Client: City University, London
As part of its refurbishment program of selected buildings on the Islington site, City University commissioned Plowman Craven to provide both 2D and 3D surveys of the Main Building, Drysdale, Student Union and Tait buildings. One of the key requirements was to try to understand the geo-spatially complex and intense network of plant and pipework located in the main plant rooms in the basements and mezzanines within these buildings.
The only accurate and clear way to understand the MEP scenario was to produce a 3D parametric model which could show, with a level of intelligence, the multi-layered nature of location and routes. It was clear from the outset that a BIM workflow approach was required in order to accurately understand and deliver the stakeholder expectations.
Initial discussions with the client included reference to our Plowman Craven BIM Survey Specification to ascertain model deliverables and survey level of detail requirements. The document also provided the base line for establishing required tolerances and other model considerations.
Plowman Craven’s specialist team of 3D Laser Scanning surveyors had to fully understand how best to approach the data collection both efficiently and completely. It was essential that the control network established, particularly in the basement, enabled the rigour and accuracy to be maintained when bringing together a multitude of laser scan point cloud data sets at different levels. At each scan location High Dynamic Range photography was taken in order to provide a TruView™ accompaniment to assist both the construction of the parametric model and as a pre-model delivery to the client.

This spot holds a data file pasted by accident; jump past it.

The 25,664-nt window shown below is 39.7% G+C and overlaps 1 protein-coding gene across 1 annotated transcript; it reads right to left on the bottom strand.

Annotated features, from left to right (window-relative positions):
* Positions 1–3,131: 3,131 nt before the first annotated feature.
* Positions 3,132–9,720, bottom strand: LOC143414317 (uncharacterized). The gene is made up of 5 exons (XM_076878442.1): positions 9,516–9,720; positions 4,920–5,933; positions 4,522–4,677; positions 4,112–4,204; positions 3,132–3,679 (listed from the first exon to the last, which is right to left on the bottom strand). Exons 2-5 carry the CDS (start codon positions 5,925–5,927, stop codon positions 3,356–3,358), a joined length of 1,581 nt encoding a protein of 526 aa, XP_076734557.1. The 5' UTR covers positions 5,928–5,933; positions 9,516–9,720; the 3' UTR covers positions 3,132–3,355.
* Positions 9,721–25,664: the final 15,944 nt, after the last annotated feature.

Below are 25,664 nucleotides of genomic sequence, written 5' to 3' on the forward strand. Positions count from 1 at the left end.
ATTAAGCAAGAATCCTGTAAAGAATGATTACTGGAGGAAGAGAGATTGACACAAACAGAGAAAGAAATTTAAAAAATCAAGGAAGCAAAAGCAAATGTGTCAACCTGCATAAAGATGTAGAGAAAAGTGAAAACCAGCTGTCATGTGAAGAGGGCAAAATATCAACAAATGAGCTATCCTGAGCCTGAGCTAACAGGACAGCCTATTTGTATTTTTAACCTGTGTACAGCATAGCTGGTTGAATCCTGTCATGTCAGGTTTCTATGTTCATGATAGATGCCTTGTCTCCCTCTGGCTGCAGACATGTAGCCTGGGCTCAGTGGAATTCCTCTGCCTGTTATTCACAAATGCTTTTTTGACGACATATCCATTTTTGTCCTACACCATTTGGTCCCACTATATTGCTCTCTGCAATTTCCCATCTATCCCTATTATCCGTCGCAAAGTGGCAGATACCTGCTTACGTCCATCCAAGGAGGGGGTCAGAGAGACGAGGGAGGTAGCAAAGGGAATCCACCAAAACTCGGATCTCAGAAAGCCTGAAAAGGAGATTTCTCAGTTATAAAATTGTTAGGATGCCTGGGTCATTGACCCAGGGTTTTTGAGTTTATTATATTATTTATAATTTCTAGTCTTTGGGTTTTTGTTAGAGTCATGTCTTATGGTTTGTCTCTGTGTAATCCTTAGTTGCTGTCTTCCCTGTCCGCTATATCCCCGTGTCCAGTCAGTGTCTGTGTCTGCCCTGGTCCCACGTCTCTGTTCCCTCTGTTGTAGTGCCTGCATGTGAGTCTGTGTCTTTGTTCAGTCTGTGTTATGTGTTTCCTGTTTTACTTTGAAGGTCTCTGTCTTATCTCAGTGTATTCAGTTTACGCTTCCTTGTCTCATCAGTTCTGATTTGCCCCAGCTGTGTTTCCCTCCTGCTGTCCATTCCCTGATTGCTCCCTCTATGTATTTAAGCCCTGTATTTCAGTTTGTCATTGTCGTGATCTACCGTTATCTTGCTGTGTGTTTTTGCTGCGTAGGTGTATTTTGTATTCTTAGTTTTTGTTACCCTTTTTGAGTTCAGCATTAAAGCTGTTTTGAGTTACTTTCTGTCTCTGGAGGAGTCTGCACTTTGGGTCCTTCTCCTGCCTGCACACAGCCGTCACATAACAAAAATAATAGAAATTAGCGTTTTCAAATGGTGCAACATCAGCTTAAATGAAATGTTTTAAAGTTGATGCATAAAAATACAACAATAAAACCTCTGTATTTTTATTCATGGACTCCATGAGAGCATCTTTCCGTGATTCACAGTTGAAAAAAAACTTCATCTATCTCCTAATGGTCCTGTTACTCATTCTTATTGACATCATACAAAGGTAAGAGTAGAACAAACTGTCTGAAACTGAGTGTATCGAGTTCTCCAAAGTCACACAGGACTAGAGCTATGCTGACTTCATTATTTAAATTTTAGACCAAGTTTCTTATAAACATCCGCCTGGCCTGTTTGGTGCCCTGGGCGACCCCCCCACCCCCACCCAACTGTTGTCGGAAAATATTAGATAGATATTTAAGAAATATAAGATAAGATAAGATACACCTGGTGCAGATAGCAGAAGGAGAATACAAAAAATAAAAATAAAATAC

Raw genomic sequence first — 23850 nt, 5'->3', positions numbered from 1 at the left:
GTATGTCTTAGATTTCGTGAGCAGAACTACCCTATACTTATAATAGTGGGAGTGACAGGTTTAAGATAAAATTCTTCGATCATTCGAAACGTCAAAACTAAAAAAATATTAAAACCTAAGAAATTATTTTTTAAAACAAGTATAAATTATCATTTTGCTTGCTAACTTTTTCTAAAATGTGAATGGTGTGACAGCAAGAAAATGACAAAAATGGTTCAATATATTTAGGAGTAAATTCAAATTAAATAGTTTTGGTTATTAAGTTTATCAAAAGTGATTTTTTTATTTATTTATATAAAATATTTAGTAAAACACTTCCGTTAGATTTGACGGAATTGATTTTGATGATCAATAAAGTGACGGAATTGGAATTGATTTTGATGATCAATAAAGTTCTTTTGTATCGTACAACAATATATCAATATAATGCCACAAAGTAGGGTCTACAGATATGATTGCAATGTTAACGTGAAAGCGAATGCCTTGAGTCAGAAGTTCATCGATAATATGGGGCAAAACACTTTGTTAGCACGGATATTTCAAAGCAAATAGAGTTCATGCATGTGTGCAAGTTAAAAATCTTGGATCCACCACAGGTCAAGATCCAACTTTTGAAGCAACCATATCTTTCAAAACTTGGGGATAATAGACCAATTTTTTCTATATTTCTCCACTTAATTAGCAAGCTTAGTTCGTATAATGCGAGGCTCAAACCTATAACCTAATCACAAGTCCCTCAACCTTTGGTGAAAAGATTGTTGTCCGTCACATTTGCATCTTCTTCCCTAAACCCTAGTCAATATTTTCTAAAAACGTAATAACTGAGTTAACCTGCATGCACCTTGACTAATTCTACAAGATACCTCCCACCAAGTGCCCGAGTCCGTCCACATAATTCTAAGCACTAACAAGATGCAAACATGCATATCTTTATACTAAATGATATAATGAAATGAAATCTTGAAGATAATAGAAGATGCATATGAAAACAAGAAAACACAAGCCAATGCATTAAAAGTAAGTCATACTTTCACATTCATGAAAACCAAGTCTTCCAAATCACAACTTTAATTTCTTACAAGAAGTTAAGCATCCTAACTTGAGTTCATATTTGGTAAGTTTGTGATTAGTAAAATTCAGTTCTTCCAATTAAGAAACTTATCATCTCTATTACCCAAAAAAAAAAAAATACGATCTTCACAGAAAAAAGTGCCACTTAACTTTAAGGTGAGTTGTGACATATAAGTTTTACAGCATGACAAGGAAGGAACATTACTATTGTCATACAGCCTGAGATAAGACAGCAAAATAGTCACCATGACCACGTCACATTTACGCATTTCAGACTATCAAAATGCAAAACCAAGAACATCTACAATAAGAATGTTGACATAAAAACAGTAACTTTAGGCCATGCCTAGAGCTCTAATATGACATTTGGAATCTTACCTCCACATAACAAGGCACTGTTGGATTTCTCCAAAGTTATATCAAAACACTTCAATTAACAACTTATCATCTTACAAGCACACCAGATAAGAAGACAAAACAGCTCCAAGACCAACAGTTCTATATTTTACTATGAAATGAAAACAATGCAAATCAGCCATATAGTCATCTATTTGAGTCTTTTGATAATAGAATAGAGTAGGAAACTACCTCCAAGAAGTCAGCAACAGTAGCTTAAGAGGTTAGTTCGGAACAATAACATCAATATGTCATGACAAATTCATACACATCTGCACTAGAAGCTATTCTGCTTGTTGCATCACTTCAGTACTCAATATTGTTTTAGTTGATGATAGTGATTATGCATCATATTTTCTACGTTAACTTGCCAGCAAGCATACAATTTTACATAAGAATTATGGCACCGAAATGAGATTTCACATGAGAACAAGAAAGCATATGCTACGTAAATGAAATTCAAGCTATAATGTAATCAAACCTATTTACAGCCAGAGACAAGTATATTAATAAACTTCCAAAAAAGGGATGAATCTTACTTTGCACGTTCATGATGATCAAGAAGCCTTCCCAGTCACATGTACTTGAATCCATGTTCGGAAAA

It was agreed at the beginning of the project that 2D floor plans and sections were required prior to the model completion. Utilising the 3D point cloud – ‘cutting and slicing’ at required levels – the data necessary to complete the plans was extracted and produced in a deliverable format. Importing the point cloud into Revit, a parametric BIM ready model was constructed to show and create the level of detail agreed with the client at the front end of the project instruction.
The resulting model was a complex and intricate representation of the layout of the floors and the main MEP elements. It was clear that the amount of information shown in the model would have been very difficult to demonstrate and understand in 2D. Moving forward, the 3D model delivered will not only provide an accurate platform from which to base the designs, but also enable the client and other stake-holders to have a clear understanding of the complicated plant environment.
The amount of 3D laser scan data collected at all locations means there is a databank or archive of information that can be accessed or added to at any point in the project process.